One of the most unusual optical phenomena in the mineral world is something known as tenebrescence. It refers to the ability of a mineral to change color when exposed to sunlight, and for the process to be reversed when the light changes. Another term for this phenomenon is reversible photochromism.
The tenebrescence effect is different from the color change phenomenon, where a gemstone displays a different color when viewed under different lighting. A color-change sapphire, for example, does not undergo a persistent color change when viewed under natural light. As soon as the lighting changes to incandescent, the apparent color of the sapphire changes immediately as well. This is because color-change gems have multiple transmission windows. A gemstone that absorbs all frequencies except for blue and red light will appear blue when the light is rich in blue wavelengths (e.g., sunlight) and red when the light is rich in red wavelengths (e.g., incandescent lighting).
Reversible photochromism is the effect displayed by, for example, color-change eyeglass lenses, that will darken in sunlight, and then lighten again when the wearer goes indoors. The ultraviolet radiation in sunlight produces a photochemical reaction in the lenses such that an absorption band in the visible part of the electromagnetic spectrum changes dramatically in strength or wavelength. Thus the color change persists for a time even when the light changes.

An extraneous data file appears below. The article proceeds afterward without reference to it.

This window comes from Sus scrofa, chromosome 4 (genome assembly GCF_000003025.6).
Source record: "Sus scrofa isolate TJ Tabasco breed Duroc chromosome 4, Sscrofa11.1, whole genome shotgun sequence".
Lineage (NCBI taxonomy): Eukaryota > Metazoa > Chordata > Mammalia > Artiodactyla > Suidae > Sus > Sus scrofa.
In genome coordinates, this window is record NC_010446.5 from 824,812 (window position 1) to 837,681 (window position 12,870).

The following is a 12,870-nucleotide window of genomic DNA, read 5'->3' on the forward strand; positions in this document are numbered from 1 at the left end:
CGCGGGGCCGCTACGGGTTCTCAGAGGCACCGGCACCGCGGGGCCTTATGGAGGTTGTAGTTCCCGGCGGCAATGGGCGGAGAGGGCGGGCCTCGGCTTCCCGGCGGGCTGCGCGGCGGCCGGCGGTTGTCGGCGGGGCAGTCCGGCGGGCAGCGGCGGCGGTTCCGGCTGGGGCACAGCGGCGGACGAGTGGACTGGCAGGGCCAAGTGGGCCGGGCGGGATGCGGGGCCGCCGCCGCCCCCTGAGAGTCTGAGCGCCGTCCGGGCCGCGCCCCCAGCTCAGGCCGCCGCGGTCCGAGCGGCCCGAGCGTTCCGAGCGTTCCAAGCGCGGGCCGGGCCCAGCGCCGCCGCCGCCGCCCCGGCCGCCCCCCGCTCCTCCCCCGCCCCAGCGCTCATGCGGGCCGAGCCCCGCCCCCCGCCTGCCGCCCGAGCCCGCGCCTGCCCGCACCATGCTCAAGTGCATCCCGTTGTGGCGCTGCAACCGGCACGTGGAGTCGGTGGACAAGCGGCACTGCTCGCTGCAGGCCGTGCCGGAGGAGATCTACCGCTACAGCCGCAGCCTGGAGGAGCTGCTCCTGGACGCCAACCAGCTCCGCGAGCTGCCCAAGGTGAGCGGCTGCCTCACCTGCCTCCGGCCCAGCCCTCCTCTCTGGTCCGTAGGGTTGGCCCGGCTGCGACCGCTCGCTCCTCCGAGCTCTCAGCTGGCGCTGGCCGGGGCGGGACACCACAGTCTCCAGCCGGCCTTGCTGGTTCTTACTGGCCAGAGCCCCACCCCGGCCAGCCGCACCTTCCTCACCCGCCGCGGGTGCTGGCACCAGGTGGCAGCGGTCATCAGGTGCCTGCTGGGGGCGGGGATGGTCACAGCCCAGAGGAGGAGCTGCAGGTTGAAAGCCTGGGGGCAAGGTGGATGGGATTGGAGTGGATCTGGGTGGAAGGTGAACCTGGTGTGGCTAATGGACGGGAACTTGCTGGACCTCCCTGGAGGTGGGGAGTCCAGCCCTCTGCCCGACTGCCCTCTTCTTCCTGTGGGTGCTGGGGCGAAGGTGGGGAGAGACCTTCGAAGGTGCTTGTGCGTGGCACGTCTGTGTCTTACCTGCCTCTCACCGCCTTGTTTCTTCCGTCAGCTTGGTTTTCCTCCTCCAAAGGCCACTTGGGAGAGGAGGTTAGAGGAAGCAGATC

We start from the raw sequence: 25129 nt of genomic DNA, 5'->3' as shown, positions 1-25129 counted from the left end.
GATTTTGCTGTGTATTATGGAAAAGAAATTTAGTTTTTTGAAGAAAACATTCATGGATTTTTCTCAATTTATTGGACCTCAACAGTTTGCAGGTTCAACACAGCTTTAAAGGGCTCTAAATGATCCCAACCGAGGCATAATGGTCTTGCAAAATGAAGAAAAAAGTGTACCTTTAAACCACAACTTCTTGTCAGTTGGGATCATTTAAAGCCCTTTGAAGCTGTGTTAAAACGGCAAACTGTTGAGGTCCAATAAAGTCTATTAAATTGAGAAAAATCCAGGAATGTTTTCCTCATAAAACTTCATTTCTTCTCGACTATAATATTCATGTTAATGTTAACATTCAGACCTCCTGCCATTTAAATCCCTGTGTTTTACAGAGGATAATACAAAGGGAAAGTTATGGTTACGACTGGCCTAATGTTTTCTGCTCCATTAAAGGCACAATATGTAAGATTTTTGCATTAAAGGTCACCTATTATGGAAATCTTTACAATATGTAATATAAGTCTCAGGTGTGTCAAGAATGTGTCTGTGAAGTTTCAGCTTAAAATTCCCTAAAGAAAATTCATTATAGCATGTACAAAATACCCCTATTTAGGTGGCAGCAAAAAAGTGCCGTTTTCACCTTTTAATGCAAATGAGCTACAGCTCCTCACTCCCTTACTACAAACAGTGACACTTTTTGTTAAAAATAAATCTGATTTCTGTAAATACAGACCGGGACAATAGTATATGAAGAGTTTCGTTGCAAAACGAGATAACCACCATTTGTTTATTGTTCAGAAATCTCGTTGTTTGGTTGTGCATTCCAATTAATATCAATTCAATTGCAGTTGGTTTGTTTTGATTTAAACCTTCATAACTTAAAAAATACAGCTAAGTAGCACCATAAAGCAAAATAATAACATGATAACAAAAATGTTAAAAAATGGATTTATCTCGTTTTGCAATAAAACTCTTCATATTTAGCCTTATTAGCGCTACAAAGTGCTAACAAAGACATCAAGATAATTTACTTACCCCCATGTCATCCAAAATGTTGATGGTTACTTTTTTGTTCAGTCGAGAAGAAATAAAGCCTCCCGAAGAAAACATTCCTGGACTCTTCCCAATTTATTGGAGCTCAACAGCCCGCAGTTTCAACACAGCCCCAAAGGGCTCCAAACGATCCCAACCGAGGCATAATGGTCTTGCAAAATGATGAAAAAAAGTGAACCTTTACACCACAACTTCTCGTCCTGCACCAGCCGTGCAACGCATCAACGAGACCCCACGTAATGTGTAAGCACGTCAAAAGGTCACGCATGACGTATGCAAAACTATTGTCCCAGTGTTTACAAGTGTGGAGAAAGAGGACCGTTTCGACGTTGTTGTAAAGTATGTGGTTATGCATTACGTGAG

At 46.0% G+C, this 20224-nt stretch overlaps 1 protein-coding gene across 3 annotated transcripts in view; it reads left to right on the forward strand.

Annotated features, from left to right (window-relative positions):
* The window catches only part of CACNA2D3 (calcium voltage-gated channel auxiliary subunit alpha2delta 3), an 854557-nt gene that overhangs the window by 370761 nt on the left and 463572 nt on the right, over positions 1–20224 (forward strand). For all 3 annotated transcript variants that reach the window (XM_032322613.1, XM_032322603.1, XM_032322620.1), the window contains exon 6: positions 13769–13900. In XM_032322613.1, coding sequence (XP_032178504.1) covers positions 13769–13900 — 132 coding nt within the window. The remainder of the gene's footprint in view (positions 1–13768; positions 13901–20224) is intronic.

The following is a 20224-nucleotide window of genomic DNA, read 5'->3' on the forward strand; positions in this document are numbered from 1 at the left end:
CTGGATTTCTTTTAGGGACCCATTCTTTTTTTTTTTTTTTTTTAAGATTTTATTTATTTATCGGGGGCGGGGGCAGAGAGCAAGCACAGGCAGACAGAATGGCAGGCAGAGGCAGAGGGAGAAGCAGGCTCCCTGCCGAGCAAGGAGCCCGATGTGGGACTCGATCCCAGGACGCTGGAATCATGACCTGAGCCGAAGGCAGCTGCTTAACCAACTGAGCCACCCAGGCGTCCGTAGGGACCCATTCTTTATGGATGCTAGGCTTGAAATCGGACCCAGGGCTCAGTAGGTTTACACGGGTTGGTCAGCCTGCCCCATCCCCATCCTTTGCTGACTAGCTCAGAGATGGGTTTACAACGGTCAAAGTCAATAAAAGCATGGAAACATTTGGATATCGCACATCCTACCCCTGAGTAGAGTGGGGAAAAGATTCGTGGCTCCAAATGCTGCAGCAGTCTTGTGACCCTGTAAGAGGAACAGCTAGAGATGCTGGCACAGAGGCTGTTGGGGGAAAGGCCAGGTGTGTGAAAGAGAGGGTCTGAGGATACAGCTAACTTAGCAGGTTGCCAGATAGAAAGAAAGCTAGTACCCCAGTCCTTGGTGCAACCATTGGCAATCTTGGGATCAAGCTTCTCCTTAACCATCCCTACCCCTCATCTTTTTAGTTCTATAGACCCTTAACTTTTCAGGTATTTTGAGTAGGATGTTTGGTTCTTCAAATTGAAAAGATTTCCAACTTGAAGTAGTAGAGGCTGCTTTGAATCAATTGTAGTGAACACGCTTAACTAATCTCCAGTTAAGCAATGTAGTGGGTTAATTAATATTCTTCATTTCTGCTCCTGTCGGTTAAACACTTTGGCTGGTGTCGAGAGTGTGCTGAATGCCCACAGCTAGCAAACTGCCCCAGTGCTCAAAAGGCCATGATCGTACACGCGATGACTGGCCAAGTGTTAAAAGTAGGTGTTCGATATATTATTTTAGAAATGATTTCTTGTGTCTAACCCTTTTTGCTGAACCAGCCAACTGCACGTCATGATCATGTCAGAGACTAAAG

Hackmanite Color States
A similar photochromism is exhibited by a gemstone called hackmanite, a variety of sodalite. First discovered in Greenland in 1896, hackmanite is pale to deep violet when first mined. But the color fades quickly to grayish or greenish white when exposed to sunlight. It will return to its original color when placed in the dark for an extended period of time or when exposed to short wave ultraviolet light.
Hackmanite from Greenland and Quebec changes from pink or violet to white when exposed to sunlight. Hackmanite deposits from Afghanistan and Myanmar change color in the opposite direction -- they change from creamy white to pink-red or violet in sunlight. The tenebrescent effect can be repeated indefinitely. However, heating the gem apparently destroys the photochromism permanently.
Hackmanite was named in honor of the Finnish geologist, Victor Axel Hackman (1866-1941). Hackman was a professor at the University of Helsinki and a geologist with the Finnish Geological Survey.